US regulator SEC has swung the hammer on “final rules” for the shortening of the standard settlement cycle to “T+1”, setting the compliance date already on 28 May 2024. Having done a round of reaction interviews across the industry, news outlet Global Custodian cites “shock”.
“Today’s adoption addresses one of the four areas the staff recommended the Commission address in response to the meme stock events of 2021. Taken together, these amendments will make our market plumbing more resilient, timely, orderly, and efficient,” said Gary Gensler, chair of the United States Securities and Exchange Commission, in a press release announcing the decision on Wednesday.
It was in early 2021 that US central securities depository DTCC started laying out its plans for settling transactions already on the day after their trade (T+1) rather than two days after the trade, as is the practice today (T+2). At that point, the vision was even to have it done in 2023, and the SEC later talked about 31 March 2024. Last summer, however, a “playbook” by DTCC described a path to implementation in the third quarter of 2024, so the SEC decision this week could appear urgent in comparison – seemingly to a surprising degree.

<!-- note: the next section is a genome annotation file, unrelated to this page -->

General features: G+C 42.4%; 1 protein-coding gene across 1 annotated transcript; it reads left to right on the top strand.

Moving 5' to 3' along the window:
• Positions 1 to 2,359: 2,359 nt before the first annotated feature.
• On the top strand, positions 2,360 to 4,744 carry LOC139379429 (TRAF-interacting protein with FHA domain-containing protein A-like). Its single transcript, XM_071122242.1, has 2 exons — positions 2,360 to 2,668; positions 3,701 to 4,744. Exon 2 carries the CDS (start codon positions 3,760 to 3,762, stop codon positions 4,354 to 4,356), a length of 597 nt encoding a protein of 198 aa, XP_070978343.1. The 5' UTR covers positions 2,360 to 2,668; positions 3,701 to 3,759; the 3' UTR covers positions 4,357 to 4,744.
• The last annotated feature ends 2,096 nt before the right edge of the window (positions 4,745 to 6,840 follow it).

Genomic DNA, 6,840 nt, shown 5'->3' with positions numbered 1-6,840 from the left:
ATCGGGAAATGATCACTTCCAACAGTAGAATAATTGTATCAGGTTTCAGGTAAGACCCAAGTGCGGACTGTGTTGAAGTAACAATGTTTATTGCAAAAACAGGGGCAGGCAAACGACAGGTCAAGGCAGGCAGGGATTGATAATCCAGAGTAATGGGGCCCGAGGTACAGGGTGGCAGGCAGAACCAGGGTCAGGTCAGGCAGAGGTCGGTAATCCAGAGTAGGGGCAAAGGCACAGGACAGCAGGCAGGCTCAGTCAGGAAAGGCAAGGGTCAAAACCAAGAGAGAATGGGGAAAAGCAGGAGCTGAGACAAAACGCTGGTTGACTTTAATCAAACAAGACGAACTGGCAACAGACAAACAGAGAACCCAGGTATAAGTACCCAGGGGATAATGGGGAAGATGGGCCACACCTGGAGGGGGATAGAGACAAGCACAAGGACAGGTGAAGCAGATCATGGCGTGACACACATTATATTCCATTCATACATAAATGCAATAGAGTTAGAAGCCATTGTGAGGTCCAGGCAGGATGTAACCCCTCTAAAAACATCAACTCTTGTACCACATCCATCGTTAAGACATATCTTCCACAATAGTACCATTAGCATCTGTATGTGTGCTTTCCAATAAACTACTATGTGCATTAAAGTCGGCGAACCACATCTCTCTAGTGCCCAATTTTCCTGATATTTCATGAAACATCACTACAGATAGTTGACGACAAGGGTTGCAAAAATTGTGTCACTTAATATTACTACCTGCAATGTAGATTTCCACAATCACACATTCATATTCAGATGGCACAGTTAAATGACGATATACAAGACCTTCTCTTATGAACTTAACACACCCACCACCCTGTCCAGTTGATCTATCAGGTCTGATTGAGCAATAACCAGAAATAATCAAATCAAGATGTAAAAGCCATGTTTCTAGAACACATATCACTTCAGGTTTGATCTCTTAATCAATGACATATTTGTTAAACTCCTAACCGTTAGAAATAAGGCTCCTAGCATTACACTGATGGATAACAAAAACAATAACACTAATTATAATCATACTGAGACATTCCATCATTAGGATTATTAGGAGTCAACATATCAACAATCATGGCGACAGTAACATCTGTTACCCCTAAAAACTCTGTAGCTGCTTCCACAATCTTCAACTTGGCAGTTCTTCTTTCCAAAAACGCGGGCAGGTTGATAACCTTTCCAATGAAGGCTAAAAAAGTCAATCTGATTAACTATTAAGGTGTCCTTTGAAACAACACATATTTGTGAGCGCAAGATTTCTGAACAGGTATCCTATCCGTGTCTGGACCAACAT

“T+1 when they come into the office”
Global Custodian now notes “shock”. In a comment to its LinkedIn post, Damian Hoult of Basis Global Analytics chips in that “[t]he implications for APAC based funds where it is T+1 when they come into the office are enormous”.
In a comment to the US decision, the Association for Financial Markets in Europe notes that “[t]he May 2024 goal for moving to one-day settlement in the US is ambitious and will be a significant challenge for all market participants globally”.
“The move to accelerated settlement cycles is seen as a way to lower risks to financial systems and drive greater efficiencies in post-trade processes and other jurisdictions are now commencing their reflections on this process. However, adopting T+1 settlement in Europe will be significantly more challenging, given the fragmented nature of European markets and the greater operational, structural and regulatory complexity,” it adds.